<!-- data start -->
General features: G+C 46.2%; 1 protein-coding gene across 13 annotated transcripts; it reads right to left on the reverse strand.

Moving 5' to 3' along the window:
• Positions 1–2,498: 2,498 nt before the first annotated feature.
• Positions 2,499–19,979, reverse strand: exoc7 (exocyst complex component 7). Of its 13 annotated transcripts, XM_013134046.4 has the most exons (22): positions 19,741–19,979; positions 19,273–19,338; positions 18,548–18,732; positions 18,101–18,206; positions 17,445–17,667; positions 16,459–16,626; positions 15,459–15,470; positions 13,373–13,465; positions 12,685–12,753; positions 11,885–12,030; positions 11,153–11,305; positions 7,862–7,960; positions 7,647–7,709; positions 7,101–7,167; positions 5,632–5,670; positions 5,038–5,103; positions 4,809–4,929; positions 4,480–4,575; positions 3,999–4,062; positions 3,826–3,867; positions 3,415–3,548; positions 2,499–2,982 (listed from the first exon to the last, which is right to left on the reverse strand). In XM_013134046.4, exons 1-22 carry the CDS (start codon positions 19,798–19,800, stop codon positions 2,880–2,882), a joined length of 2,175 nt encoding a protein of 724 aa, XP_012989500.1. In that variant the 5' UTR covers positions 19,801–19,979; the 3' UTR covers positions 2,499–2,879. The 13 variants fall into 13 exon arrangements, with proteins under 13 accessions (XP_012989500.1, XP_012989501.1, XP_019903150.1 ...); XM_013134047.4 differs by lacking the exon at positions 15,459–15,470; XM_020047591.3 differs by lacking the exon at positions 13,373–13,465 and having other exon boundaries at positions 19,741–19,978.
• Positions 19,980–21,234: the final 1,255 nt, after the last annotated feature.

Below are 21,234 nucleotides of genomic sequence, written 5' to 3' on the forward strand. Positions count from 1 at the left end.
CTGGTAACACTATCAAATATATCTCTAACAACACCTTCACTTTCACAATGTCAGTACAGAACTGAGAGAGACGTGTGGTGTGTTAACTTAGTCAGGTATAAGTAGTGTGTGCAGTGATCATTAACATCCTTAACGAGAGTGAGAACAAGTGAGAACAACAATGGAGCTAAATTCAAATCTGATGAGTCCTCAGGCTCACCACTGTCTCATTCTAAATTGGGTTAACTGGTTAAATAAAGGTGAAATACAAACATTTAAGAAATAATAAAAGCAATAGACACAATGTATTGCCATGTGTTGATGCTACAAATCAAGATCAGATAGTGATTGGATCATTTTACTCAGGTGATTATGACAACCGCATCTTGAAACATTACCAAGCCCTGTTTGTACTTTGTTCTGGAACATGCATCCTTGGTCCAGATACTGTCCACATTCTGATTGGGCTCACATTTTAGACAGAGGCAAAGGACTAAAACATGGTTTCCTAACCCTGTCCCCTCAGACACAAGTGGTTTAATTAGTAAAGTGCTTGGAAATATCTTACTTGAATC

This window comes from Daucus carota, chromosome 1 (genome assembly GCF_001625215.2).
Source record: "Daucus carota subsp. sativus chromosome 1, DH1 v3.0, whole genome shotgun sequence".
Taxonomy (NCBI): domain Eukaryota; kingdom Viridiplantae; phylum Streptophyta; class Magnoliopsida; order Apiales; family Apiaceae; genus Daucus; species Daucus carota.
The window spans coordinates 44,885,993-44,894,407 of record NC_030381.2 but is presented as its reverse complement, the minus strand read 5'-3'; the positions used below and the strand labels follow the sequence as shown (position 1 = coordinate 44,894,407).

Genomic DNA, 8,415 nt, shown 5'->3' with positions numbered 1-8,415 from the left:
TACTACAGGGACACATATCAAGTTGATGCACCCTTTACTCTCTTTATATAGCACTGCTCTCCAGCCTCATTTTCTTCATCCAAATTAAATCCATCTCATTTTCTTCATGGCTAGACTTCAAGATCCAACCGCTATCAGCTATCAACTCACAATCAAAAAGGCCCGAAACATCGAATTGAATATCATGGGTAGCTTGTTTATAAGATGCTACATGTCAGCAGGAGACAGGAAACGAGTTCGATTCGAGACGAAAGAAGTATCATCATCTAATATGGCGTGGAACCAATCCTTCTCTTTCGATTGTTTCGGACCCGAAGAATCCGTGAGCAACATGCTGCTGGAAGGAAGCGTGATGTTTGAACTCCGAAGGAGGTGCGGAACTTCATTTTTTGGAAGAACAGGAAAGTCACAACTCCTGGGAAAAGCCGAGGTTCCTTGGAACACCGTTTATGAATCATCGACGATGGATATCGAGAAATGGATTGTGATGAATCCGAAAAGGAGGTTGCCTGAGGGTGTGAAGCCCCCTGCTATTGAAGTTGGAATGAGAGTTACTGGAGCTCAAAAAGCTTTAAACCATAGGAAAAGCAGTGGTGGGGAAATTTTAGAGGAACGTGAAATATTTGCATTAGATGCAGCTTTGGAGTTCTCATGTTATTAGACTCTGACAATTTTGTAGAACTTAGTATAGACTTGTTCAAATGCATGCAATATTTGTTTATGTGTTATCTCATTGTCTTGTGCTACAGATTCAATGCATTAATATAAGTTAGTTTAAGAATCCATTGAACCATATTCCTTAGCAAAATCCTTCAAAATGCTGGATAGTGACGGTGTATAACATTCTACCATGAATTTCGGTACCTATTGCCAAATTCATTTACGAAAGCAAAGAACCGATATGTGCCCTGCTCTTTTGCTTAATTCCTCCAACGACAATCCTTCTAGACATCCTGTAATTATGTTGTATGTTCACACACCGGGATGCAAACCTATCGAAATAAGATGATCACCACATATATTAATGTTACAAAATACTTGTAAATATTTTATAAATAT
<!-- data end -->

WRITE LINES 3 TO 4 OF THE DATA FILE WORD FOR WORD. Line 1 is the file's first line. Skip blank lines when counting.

• Positions 1–2,498: 2,498 nt before the first annotated feature.
• Positions 2,499–19,979, reverse strand: exoc7 (exocyst complex component 7). Of its 13 annotated transcripts, XM_013134046.4 has the most exons (22): positions 19,741–19,979; positions 19,273–19,338; positions 18,548–18,732; positions 18,101–18,206; positions 17,445–17,667; positions 16,459–16,626; positions 15,459–15,470; positions 13,373–13,465; positions 12,685–12,753; positions 11,885–12,030; positions 11,153–11,305; positions 7,862–7,960; positions 7,647–7,709; positions 7,101–7,167; positions 5,632–5,670; positions 5,038–5,103; positions 4,809–4,929; positions 4,480–4,575; positions 3,999–4,062; positions 3,826–3,867; positions 3,415–3,548; positions 2,499–2,982 (listed from the first exon to the last, which is right to left on the reverse strand). In XM_013134046.4, exons 1-22 carry the CDS (start codon positions 19,798–19,800, stop codon positions 2,880–2,882), a joined length of 2,175 nt encoding a protein of 724 aa, XP_012989500.1. In that variant the 5' UTR covers positions 19,801–19,979; the 3' UTR covers positions 2,499–2,879. The 13 variants fall into 13 exon arrangements, with proteins under 13 accessions (XP_012989500.1, XP_012989501.1, XP_019903150.1 ...); XM_013134047.4 differs by lacking the exon at positions 15,459–15,470; XM_020047591.3 differs by lacking the exon at positions 13,373–13,465 and having other exon boundaries at positions 19,741–19,978.